In determining its operational risk exposure, the bank could also take into account the effects of risk mitigants such as insurance, subject to approval from its primary Federal supervisor. In order to recognize the effects of risk mitigants such as insurance for risk-based capital purposes, the bank must estimate its operational risk exposure with and without such effects. The reduction in a bank's risk-based capital requirement for operational risk due to risk mitigants may not exceed 20 percent of the bank's risk-based capital requirement for operational risk, after approved adjustments for EOL offsets. A bank must demonstrate that a risk mitigant is able to absorb losses with sufficient certainty to warrant inclusion in the adjustment to the operational risk exposure. For a risk mitigant to meet this standard, it must be insurance that:
(i) is provided by an unaffiliated company that has a claims paying ability that is rated in one of the three highest rating categories by an NRSRO;
(ii) has an initial term of at least one year and a residual term of more than 90 days;
(iii) has a minimum notice period for cancellation of 90 days;
(iv) has no exclusions or limitations based upon regulatory action or for the receiver or liquidator of a failed bank; and
(v) is explicitly mapped to an actual operational risk exposure of the bank.
The bank's methodology for recognizing risk mitigants must also capture, through appropriate discounts in the amount of risk mitigants, the residual term of the risk mitigant, where less than one year; the risk mitigant's cancellation terms, where less than one year; the risk mitigant's timeliness of payment; and the uncertainty of payment as well as mismatches in coverage between the risk mitigant and the hedged operational loss event. The bank may not recognize for regulatory capital purposes risk mitigants with a residual term of 90 days or less.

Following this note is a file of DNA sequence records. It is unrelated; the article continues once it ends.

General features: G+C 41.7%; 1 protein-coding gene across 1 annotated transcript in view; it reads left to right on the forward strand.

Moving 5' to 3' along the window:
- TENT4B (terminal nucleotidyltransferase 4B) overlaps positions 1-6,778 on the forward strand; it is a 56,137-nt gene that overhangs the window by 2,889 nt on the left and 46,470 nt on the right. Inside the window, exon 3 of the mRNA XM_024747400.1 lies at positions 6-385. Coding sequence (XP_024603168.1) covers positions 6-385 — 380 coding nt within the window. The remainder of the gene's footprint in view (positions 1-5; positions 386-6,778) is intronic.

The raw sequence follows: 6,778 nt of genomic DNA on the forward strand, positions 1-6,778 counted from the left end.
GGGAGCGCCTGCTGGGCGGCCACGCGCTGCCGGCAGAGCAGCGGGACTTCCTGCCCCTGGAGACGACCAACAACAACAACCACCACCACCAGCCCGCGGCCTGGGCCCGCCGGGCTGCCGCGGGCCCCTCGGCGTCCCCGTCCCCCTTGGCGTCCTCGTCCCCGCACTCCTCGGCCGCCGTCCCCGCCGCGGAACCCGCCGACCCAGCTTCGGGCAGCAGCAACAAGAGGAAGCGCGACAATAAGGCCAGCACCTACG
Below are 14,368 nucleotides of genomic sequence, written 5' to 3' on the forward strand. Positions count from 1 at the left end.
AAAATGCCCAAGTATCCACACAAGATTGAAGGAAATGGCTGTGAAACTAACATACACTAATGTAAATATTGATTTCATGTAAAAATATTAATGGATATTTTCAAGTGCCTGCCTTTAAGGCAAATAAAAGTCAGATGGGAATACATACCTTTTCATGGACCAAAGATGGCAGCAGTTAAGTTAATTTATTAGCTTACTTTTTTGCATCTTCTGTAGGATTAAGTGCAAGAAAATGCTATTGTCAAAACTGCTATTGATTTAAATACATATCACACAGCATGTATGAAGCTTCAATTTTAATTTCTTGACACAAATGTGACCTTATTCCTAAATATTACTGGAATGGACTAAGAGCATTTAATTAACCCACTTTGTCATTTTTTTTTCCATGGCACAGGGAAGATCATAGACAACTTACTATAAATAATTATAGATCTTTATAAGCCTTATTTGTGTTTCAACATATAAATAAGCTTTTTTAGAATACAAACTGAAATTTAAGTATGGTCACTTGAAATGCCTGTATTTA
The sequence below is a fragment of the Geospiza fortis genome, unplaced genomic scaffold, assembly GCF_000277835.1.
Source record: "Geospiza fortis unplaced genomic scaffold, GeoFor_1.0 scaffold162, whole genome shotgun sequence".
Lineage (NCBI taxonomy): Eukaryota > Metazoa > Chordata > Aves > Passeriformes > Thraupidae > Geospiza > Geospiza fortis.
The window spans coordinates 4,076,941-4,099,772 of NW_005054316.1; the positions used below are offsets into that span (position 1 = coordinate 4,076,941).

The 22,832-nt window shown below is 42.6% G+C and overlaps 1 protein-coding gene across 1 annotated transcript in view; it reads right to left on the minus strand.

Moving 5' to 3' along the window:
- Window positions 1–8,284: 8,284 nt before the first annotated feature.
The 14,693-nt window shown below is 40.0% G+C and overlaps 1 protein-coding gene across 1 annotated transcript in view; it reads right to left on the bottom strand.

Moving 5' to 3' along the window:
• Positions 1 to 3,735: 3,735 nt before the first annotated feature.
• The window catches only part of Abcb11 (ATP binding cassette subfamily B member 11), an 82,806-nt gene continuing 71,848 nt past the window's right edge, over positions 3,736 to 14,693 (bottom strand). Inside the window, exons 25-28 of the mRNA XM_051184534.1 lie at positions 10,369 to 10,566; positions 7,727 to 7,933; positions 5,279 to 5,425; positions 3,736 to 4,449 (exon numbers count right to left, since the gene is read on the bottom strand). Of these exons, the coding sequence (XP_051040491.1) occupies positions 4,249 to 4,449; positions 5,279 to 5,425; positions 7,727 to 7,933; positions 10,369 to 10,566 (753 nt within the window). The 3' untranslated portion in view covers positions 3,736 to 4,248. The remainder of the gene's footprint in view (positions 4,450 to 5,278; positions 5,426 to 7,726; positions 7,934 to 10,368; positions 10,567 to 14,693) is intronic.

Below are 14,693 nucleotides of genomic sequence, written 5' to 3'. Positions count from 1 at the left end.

Commenters on the ANPR raised concerns that limiting the risk mitigating benefits of insurance to 20 percent of the bank's regulatory capital requirement for operational risk represents an overly prescriptive and arbitrary value. Concerns were raised that such a cap would inhibit development of this important risk mitigation tool. Commenters believed that the full contract amount of insurance should be recognized as the risk mitigating value. The agencies, however, believe that the 20 percent limit continues to be a prudent limit.
Currently, the primary risk mitigant available for operational risk is insurance. While certain securities products may be developed over time that could provide risk mitigation benefits, no specific products have emerged to-date that have characteristics sufficient to be considered a capital replacement for operational risk. However, as innovation in this field continues, a bank may be able to realize the benefits of risk mitigation through certain capital markets instruments with the approval of its primary Federal supervisor.
If a bank does not qualify to use or does not have qualifying operational risk mitigants, the bank's dollar risk-based capital requirement for operational risk would be its operational risk exposure minus eligible operational risk offsets (if any). If a bank qualifies to use operational risk mitigants and has qualifying operational risk mitigants, the bank's dollar risk-based capital requirement for operational risk would be the greater of: (i) the bank's operational risk exposure adjusted for qualifying operational risk mitigants minus eligible operational risk offsets (if any); and (ii) 0.8 multiplied by the difference between the bank's operational risk exposure and its eligible operational risk offsets (if any). The dollar risk-based capital requirement for operational risk would be multiplied by 12.5 to convert it into an equivalent risk-weighted asset amount. The resulting amount would be added to the comparable amount for credit risk in calculating the institution's risk-based capital denominator.